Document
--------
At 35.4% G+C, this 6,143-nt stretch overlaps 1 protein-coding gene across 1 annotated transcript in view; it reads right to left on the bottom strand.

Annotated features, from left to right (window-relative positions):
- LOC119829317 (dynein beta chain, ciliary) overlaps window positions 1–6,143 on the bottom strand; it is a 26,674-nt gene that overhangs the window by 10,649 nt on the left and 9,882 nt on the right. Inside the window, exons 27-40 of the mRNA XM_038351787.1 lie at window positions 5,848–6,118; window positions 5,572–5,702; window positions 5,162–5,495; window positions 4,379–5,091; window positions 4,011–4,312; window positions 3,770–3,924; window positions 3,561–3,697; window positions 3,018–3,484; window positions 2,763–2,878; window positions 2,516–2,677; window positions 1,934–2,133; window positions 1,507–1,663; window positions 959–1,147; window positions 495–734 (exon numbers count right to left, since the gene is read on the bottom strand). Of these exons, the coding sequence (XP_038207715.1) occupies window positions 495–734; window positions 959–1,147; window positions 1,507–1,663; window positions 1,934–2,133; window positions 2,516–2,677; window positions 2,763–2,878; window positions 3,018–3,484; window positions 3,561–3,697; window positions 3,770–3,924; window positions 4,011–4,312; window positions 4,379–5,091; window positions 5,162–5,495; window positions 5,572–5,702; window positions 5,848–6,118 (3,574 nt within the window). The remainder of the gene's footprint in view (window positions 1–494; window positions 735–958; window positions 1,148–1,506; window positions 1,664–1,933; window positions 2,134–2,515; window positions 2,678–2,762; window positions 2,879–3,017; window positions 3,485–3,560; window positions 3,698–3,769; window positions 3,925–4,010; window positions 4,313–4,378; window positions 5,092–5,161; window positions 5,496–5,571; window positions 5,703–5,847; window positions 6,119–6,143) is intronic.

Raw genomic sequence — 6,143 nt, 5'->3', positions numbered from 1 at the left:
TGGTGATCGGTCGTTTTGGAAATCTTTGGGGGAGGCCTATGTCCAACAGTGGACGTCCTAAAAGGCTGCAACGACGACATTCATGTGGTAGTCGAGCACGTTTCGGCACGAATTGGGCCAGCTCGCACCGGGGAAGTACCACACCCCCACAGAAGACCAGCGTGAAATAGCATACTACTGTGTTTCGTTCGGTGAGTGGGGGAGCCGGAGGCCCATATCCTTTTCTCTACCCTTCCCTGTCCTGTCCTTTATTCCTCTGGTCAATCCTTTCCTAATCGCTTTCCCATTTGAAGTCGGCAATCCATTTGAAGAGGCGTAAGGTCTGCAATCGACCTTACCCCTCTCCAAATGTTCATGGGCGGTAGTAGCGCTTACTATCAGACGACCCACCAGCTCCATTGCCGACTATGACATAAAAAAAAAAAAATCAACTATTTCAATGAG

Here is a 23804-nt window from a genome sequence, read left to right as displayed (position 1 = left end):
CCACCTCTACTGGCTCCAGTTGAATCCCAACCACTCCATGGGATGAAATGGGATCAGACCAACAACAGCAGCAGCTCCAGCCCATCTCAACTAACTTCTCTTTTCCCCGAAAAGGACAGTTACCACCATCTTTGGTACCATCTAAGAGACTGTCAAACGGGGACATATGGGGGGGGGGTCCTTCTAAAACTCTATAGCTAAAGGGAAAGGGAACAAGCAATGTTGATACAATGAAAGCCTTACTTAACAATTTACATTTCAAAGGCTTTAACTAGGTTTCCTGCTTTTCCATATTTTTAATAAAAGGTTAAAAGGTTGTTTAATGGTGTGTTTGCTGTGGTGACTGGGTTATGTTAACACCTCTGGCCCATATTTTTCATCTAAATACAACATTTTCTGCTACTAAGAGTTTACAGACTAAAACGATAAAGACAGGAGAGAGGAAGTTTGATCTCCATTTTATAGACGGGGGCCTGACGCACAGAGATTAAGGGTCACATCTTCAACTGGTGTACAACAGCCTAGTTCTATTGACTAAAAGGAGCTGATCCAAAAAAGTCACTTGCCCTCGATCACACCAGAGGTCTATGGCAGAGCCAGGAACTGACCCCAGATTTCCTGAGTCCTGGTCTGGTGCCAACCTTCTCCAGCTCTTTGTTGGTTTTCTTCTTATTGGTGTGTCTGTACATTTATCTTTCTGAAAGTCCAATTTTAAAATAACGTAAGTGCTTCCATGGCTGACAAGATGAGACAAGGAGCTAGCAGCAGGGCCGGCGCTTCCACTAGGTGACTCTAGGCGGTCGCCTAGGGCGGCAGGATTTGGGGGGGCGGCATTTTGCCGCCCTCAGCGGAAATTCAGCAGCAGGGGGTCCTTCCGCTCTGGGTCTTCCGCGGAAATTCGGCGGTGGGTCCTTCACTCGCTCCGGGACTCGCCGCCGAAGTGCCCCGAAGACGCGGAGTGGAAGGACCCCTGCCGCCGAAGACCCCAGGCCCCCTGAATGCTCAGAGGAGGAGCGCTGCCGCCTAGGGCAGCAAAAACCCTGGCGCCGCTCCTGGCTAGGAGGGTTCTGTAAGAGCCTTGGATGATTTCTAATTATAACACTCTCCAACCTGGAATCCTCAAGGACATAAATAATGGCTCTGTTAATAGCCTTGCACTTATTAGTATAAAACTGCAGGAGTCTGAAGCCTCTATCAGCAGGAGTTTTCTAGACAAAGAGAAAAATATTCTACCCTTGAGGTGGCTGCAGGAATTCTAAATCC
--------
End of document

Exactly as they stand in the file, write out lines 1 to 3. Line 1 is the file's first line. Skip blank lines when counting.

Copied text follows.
At 35.4% G+C, this 6,143-nt stretch overlaps 1 protein-coding gene across 1 annotated transcript in view; it reads right to left on the bottom strand.

Annotated features, from left to right (window-relative positions):
- LOC119829317 (dynein beta chain, ciliary) overlaps window positions 1–6,143 on the bottom strand; it is a 26,674-nt gene that overhangs the window by 10,649 nt on the left and 9,882 nt on the right. Inside the window, exons 27-40 of the mRNA XM_038351787.1 lie at window positions 5,848–6,118; window positions 5,572–5,702; window positions 5,162–5,495; window positions 4,379–5,091; window positions 4,011–4,312; window positions 3,770–3,924; window positions 3,561–3,697; window positions 3,018–3,484; window positions 2,763–2,878; window positions 2,516–2,677; window positions 1,934–2,133; window positions 1,507–1,663; window positions 959–1,147; window positions 495–734 (exon numbers count right to left, since the gene is read on the bottom strand). Of these exons, the coding sequence (XP_038207715.1) occupies window positions 495–734; window positions 959–1,147; window positions 1,507–1,663; window positions 1,934–2,133; window positions 2,516–2,677; window positions 2,763–2,878; window positions 3,018–3,484; window positions 3,561–3,697; window positions 3,770–3,924; window positions 4,011–4,312; window positions 4,379–5,091; window positions 5,162–5,495; window positions 5,572–5,702; window positions 5,848–6,118 (3,574 nt within the window). The remainder of the gene's footprint in view (window positions 1–494; window positions 735–958; window positions 1,148–1,506; window positions 1,664–1,933; window positions 2,134–2,515; window positions 2,678–2,762; window positions 2,879–3,017; window positions 3,485–3,560; window positions 3,698–3,769; window positions 3,925–4,010; window positions 4,313–4,378; window positions 5,092–5,161; window positions 5,496–5,571; window positions 5,703–5,847; window positions 6,119–6,143) is intronic.